In contrast, McInnis and EPIC argue -- and the circuit court agreed -- that by its plain language paragraph 11 is a “duty-to-instruct” provision that required the parties to instruct their privities not to disparage the other parties to the settlement agreement and that the evidence unequivocally demonstrates that McInnis and EPIC fulfilled that duty. The circuit court noted that there is no need to look beyond the plain language of a contract if its meaning is not ambiguous. See, e.g., The Dunes of GP, L.L.C. v. Bradford, 966 So. 2d 924, 928 (Ala. 2007) (noting that “ ‘[t]he intention of the parties controls in construing a written contract and the intention of the parties is to be derived from the contract itself, where the language is plain and unambiguous’ ” (quoting Loerch v. National Bank of Commerce of Birmingham, 624 So. 2d 552, 553 (Ala. 1993))). Because paragraph 11 plainly states that “[t]he Parties will take reasonable efforts to instruct” their privities “not to disparage any other party,” the circuit court concluded that paragraph 11 contained only a duty to instruct privities not to disparage parties to the settlement agreement.
We agree with the circuit court. By its plain language, paragraph 11 does not include a duty not to disparage other parties; it simply requires parties to instruct their privities not to disparage other parties. CAH was a party to the settlement agreement, and it participated in drafting the agreement. Nothing prevented the parties from expressly stating in the settlement agreement that the parties had a duty not to disparage other parties in addition to having a duty to instruct their privities not to disparage parties, yet they did not include such a provision.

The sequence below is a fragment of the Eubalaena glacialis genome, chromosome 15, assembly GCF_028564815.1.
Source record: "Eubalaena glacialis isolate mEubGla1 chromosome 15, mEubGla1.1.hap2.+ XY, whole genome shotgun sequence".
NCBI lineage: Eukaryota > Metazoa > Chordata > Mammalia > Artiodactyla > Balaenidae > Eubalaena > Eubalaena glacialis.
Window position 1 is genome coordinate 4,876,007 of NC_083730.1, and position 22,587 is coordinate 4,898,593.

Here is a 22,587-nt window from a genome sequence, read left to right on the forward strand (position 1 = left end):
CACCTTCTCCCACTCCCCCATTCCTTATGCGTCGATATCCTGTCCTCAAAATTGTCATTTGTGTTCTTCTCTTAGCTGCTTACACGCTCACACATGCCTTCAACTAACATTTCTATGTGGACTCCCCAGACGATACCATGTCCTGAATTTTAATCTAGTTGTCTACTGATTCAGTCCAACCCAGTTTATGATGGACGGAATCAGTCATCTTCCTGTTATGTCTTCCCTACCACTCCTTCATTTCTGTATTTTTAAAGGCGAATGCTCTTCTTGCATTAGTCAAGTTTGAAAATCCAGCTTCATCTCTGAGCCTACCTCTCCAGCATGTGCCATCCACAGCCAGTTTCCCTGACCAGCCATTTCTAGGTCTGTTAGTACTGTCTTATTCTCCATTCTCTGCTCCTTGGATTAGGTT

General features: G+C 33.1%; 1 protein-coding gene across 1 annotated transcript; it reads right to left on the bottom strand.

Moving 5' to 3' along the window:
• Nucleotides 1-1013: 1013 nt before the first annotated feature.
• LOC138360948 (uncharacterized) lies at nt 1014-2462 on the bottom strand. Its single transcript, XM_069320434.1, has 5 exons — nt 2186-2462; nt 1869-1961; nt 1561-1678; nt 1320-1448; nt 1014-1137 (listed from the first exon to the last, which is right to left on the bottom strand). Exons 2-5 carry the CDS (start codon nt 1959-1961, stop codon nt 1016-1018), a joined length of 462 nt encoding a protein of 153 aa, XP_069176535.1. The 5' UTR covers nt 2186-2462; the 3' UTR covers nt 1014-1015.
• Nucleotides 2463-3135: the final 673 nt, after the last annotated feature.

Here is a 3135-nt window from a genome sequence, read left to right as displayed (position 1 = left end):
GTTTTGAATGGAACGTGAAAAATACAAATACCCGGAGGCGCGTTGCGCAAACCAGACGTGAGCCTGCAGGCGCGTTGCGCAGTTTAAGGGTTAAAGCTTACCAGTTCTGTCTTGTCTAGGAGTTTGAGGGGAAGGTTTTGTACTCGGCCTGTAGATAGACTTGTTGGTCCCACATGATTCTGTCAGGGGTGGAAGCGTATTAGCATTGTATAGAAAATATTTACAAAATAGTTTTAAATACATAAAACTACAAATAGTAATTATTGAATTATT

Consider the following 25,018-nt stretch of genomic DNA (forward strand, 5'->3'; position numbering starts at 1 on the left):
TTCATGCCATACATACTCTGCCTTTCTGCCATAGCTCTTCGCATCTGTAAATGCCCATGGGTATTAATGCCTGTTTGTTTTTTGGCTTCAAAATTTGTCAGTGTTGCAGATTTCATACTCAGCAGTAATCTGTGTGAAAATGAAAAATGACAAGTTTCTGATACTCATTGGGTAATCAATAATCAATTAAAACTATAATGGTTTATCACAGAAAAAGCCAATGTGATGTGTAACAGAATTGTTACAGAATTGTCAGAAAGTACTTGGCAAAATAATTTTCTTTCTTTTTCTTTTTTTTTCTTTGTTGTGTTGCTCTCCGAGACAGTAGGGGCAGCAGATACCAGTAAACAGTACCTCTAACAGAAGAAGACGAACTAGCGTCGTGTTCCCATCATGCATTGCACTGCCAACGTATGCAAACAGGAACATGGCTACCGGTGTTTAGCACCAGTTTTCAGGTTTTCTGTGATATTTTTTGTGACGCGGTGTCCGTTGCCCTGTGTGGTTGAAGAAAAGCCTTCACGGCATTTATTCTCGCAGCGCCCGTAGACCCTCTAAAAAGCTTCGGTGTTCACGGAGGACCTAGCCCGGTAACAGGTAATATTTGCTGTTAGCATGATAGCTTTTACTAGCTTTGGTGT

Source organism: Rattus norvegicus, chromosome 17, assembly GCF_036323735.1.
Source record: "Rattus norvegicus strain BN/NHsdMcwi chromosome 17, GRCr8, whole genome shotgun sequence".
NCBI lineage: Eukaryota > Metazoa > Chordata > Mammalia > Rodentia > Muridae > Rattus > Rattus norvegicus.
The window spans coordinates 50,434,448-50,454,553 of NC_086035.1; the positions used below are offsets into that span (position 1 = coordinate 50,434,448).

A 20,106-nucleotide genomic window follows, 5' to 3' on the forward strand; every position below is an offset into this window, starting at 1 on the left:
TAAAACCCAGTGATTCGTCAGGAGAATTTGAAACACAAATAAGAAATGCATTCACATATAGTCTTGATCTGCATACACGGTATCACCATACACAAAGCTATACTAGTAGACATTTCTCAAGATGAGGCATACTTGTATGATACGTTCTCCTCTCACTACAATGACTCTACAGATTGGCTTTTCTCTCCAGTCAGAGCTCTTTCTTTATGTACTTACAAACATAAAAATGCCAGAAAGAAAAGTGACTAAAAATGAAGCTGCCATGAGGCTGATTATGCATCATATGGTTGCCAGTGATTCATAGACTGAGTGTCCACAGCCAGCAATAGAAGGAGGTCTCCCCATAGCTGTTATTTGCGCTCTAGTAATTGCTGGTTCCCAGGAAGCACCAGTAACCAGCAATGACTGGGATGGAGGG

CAH argues that even if a duty not to disparage is not evident in the plain language of paragraph 11, it should be implied through the covenant of good faith and fair dealing. But as McInnis and EPIC observe, the implied covenant of good faith and fair dealing cannot be used to alter the plain meaning of a contract. See, e.g., Shoney's LLC v. MAC E., LLC, 27 So. 3d 1216, 1223 (Ala. 2009) (“Where the parties to a contract use language that is inconsistent with a commercial-reasonableness standard, the terms of such contract will not be altered by an implied covenant of good faith. ․ ‘ “[W]here the language is unambiguous, and but one reasonable construction of the contract is possible, it must be expounded as made, as the courts are not at liberty to make new contracts for the parties.” ’ Heinrich v. Globe Indem. Co., 276 Ala. 518, 523, 164 So. 2d 709, 713-14 (1964) (quoting New York Life Ins. Co. v. Torrance, 224 Ala. 614, 617, 141 So. 547, 550 (1932).” (emphasis omitted)). We will not imply a duty not to disparage when none is apparent from plain language of the agreement drafted by both parties.